There She Is

“There She Is” – greeting card.


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Greeting card – There She Is

“There’s someone special out there for all of us.”

The Card

  • Original illustration hand-drawn then digitally finished
  • Printed locally in Sligo, Ireland
  • Printed on A6 300gsm card stock
  • Supplied with a brown kraft-fleck envelope
  • Packaged in a protective cellophane sleeve
  • Blank inside for your own message
  • No, you don’t get the pen.


Shipped via standard post. Irish orders should arrive through your letterbox within 2-4 business days (Please refer to average shipping times for orders outside of the Republic of Ireland). Sent in a hard backed envelope to ensure it reaches you in prime condition.


There’s a battler up in the back streets of Sunshine Beach in Queensland who has a backyard menagerie of boards like you wouldn’t believe. I think I’d found him through an ad in the local paper. A mate had been looking for a cheap board to get started on and I’d probably started ranting about super thick single-fins with no rocker, vowing that’d I’d find him one for bugger-all. I was in la-la land when I walked down the side of the old salt’s unit and seen the first rack of cobwebbed and dust-caked hunks of foam. They all looked tired – retired on some extended hiatus from the sea for a decade or two or more. Dinged up, onioned, crumbling and cracked single-fins, twinnys, bonzers, two-and-one set-ups, stubbies, mid-lengths and logs all a-jumble back there.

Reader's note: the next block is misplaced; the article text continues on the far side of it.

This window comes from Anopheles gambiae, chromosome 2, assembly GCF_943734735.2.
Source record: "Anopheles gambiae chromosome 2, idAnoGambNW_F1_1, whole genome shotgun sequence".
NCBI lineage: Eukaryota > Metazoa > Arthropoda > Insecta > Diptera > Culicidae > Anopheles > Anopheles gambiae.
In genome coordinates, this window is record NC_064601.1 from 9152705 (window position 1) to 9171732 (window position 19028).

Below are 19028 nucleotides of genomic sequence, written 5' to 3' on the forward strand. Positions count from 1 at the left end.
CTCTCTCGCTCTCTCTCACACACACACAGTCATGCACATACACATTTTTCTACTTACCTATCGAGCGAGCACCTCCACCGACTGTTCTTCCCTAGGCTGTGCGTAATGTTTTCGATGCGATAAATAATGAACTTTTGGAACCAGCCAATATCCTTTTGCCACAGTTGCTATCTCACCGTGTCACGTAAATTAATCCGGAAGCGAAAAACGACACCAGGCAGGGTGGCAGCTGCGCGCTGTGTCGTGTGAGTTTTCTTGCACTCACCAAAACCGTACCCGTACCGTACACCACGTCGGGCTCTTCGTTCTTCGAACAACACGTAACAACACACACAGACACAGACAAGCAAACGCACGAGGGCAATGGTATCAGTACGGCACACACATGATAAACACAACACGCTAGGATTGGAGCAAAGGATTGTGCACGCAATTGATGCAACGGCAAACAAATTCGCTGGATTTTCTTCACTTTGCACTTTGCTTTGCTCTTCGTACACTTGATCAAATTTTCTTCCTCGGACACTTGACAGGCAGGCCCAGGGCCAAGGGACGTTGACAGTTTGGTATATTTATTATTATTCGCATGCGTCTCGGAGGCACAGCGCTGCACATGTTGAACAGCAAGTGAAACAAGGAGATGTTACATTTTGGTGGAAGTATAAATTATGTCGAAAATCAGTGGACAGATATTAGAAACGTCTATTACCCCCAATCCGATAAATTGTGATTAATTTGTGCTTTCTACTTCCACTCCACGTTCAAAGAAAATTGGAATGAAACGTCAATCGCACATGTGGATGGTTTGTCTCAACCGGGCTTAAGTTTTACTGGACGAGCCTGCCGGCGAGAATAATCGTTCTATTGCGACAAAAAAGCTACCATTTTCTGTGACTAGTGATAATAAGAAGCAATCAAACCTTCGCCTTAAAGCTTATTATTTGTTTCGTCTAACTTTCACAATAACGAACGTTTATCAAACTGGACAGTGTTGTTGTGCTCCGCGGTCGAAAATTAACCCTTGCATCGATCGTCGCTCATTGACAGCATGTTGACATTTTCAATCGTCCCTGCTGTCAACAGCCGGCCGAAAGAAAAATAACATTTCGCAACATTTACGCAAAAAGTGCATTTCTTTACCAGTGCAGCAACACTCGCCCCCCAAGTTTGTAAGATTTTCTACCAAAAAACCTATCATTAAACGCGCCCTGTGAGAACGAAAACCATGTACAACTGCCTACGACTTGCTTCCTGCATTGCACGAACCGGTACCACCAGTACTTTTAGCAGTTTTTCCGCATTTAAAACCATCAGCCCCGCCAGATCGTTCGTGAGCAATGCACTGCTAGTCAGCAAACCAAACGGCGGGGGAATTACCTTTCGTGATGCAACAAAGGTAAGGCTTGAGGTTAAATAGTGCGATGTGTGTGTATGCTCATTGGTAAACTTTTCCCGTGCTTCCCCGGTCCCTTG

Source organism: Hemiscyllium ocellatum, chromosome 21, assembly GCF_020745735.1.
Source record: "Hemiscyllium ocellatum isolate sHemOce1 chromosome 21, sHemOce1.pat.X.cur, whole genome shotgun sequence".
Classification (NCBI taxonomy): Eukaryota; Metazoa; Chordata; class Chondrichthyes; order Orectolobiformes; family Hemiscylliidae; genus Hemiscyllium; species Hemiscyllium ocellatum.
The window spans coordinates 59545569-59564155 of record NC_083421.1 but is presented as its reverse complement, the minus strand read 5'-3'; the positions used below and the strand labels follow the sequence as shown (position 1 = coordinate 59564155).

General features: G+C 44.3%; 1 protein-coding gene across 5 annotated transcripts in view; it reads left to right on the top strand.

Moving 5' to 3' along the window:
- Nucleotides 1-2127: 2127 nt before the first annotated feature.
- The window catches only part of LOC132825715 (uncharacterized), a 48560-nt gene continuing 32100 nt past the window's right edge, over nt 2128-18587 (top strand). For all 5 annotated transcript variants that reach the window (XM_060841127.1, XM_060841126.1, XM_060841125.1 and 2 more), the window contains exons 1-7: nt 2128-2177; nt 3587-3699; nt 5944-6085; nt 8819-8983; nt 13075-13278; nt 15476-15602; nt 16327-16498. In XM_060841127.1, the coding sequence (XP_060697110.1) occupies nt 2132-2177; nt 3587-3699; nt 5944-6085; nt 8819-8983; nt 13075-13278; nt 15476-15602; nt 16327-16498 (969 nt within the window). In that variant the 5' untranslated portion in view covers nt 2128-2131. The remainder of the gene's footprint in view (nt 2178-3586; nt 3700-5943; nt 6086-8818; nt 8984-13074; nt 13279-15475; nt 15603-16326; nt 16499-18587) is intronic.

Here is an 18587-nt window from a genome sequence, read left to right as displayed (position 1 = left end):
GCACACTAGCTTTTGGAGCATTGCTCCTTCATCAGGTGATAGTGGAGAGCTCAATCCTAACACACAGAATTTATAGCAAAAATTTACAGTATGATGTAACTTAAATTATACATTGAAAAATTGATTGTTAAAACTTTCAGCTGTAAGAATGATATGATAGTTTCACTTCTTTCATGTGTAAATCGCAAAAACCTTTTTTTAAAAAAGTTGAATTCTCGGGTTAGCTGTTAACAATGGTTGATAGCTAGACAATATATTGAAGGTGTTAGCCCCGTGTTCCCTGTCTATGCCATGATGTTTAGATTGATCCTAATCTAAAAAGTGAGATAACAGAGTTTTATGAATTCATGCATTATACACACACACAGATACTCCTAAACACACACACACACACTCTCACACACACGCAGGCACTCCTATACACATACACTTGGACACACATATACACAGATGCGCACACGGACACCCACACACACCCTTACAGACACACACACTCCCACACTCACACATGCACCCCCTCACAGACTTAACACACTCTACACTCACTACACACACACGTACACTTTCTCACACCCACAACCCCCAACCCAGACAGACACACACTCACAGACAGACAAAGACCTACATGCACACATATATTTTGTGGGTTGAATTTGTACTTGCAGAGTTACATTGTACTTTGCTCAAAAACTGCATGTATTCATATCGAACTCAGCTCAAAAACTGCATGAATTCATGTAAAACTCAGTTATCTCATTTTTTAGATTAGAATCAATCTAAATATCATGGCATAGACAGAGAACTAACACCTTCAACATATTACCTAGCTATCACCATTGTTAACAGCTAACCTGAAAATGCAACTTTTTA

The bloke looked like his pets but while they rested silently against each other he beamed and nattered excitedly about the old days when his belly wasn’t so big and he was out there every day,

“…back then it was different, ay, less people, ay. Loads less houses, more trees. Yeeeah mate, it was good back then, ay.”

He’d run his thumb down the rail of one and then another. You could feel there was some communion with one or two here and there. A lot he must have accumulated from heads here and there over the years. I’d felt my eye drawn to one down the back against the wooden fence under an early nineties McTavish performance log. It looked about seven foot, at least three inches thick, single-fin, nondescript and the burnt-out yolky yellow of a board laid-up for years, cooking in the sun.

“Ahh,” he sighed, “Yeah, there she is. Nah, that one’s not for sale.”